Business is a player in divorce

Although spouses may not bring their work home with them, their business interests may be part of their divorce settlement. Precautions can help protect your business interests in a typical or high asset divorce.


Business may be part of property division in California. If you are a substantial shareholder, your spouse could obtain a large portion of your stock or become an uninvited and disruptive partner. Your interest, and your status and role in the business, may be diminished.

This situation becomes even more complicated if your spouse was involved in the business or still plays a role. That spouse can still participate in daily operations with you. The soon-to-be former spouse can improve their position if they receive part of your stock.

Two things happen when this occurs. The business and the stock price may be affected if the spouse sells their shares to reduce tension. Or there may be continued tension if they stay.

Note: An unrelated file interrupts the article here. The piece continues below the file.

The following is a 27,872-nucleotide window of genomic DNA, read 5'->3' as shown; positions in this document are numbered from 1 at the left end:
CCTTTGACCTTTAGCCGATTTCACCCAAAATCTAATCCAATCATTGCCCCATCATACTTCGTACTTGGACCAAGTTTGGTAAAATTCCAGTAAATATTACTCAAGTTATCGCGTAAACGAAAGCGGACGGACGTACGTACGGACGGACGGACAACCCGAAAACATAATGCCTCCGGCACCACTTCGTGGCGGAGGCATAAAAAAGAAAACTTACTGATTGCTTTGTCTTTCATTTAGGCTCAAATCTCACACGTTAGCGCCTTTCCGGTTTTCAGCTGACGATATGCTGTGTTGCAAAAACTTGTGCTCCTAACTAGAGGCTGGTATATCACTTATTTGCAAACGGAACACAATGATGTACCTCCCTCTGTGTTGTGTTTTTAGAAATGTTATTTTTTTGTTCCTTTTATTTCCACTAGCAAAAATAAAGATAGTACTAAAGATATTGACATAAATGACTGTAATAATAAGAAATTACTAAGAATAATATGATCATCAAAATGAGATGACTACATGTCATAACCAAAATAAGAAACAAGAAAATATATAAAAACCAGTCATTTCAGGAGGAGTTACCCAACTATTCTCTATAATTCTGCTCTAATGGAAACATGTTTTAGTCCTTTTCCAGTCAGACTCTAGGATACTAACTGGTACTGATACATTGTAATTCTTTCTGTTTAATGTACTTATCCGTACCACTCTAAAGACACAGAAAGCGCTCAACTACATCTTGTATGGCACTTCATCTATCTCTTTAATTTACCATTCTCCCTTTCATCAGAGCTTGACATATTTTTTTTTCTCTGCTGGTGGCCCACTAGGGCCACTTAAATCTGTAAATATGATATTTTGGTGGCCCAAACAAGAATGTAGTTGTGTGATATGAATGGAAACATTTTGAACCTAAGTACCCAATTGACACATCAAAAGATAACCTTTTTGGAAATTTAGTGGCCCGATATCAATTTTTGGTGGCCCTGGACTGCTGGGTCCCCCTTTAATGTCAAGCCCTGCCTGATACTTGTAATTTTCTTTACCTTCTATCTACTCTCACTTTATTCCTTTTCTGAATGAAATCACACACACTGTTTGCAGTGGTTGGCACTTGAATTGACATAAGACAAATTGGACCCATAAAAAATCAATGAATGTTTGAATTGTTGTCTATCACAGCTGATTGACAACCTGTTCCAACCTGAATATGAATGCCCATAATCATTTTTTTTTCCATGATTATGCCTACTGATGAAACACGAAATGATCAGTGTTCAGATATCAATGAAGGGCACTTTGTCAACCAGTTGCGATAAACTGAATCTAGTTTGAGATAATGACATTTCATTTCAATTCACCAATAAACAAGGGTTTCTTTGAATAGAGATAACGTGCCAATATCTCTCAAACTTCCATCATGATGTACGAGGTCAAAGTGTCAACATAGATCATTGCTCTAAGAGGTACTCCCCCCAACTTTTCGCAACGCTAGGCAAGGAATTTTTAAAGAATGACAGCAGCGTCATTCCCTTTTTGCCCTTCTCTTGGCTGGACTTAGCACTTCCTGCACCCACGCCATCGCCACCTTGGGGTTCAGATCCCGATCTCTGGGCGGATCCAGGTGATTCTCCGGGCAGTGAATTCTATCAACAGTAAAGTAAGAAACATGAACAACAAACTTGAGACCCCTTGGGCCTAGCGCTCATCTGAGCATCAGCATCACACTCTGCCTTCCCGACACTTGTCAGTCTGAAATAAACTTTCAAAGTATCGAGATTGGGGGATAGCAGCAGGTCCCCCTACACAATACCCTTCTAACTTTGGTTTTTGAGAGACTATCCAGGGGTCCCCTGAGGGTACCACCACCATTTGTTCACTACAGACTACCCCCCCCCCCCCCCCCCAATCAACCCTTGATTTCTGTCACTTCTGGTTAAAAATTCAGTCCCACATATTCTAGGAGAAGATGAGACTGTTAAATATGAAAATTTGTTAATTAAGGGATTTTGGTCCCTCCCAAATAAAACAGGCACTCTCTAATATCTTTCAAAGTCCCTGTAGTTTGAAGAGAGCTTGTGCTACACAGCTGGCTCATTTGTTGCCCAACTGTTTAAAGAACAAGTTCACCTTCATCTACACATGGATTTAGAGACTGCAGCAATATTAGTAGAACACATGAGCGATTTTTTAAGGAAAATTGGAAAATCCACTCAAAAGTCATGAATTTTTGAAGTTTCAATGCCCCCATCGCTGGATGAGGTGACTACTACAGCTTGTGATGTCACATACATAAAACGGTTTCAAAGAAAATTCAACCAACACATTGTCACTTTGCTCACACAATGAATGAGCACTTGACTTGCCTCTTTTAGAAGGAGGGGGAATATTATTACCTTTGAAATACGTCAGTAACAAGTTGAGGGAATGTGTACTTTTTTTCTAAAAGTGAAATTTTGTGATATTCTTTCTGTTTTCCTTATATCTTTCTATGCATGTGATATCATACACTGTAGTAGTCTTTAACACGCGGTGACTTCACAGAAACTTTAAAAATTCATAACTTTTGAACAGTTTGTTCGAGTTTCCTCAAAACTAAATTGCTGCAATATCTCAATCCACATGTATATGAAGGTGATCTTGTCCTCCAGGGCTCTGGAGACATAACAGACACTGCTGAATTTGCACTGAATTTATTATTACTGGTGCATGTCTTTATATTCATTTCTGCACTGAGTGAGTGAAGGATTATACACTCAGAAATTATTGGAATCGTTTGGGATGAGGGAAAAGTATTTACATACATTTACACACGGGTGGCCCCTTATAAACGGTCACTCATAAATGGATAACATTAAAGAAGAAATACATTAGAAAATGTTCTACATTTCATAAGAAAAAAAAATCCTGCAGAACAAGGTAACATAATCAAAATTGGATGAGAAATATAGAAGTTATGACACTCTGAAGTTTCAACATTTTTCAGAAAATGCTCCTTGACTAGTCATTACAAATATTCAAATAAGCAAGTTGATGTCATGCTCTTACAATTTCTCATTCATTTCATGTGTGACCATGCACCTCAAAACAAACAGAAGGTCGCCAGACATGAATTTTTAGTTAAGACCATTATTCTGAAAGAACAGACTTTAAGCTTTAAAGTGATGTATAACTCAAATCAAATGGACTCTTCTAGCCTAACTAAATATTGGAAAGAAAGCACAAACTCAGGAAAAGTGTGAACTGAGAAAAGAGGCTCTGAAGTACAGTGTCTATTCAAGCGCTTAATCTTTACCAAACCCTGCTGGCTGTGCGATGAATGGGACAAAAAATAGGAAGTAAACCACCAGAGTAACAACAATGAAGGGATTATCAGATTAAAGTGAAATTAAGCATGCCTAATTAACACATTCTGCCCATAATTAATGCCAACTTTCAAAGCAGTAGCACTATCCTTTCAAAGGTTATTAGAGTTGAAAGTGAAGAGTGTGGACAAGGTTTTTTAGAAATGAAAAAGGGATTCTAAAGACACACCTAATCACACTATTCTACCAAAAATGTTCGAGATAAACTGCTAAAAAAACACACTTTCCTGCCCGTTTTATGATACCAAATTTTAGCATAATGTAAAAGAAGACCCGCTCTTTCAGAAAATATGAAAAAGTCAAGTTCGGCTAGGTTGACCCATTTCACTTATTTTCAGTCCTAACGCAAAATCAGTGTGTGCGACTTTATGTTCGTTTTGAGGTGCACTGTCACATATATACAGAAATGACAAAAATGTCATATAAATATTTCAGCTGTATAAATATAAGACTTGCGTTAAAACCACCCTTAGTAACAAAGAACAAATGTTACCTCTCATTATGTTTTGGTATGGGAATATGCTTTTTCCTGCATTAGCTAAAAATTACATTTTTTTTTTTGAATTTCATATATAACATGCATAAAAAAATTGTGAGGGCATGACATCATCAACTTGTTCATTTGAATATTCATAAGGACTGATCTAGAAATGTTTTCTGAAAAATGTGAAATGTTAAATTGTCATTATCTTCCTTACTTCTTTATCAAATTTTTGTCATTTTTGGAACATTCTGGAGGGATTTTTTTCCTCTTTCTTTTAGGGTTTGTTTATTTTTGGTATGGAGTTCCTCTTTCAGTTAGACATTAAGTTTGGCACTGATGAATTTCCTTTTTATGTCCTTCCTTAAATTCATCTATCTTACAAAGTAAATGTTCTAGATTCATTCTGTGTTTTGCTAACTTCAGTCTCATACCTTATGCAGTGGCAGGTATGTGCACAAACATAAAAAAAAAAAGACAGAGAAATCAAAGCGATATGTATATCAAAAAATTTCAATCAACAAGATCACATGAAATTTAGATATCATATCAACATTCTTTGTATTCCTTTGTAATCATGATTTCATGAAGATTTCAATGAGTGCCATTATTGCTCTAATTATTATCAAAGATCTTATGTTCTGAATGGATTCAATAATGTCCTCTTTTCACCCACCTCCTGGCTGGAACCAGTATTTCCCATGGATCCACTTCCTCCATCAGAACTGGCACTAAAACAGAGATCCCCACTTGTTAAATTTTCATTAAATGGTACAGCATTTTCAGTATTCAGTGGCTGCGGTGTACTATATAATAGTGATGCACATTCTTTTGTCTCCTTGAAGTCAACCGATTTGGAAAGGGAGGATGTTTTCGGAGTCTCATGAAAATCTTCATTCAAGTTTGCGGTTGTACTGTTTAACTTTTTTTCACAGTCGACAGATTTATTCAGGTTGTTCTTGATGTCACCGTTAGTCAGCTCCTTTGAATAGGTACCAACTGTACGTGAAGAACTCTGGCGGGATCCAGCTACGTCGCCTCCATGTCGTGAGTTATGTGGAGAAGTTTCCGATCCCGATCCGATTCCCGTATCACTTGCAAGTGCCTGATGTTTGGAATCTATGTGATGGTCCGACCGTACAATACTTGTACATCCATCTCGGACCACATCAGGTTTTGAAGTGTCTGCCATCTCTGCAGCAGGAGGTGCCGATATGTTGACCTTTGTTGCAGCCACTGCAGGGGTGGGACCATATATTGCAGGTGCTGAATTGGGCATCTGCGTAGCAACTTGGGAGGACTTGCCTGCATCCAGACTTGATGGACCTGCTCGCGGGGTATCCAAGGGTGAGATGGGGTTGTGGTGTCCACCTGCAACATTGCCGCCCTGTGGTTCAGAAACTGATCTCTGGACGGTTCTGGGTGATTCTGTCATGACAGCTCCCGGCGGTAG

Couples can protect their business and other assets with a prenuptial or postnuptial agreement. These agreements can govern whether and how the business is divided and its  valuation.

Collateral in your home should not be invested in your business. Commingling assets makes them vulnerable and causes confusion.

A reduced salary improves liquidity but leaves more of your money available for division. A higher salary leaves less money available for a settlement agreement.

Putting the business in a trust takes away your ownership of the business and removes it as a marital asset. But this must be done professionally because there are laws prohibiting the fraudulent transfer of assets.

Obtaining a whole-life insurance policy may also protect your business interest if your settlement costs more than you have. Instead of selling your business interest, you can liquidate this policy.

Plan B

You still have options even if you did nothing. You can sell your business to block your spouse’s participation. But this provides more money to you which can be allocated to your spouse in a settlement.

You can offer other assets in return for keeping all your business interests. Your home, for example, could be used in this negotiation.

If you need cash for your divorce settlement, you can offer part of your stock to your partners or employees. A buy-back agreement may restore your interests in the future.

Finally, you can try to pay your settlement over time. It would allow you to keep your interests and commitments.

Divorce can also divert a spouse’s attention from daily operations because of stress and the time involved with meetings, obtaining and submitting documents. An attorney can help provide options to protect your interests.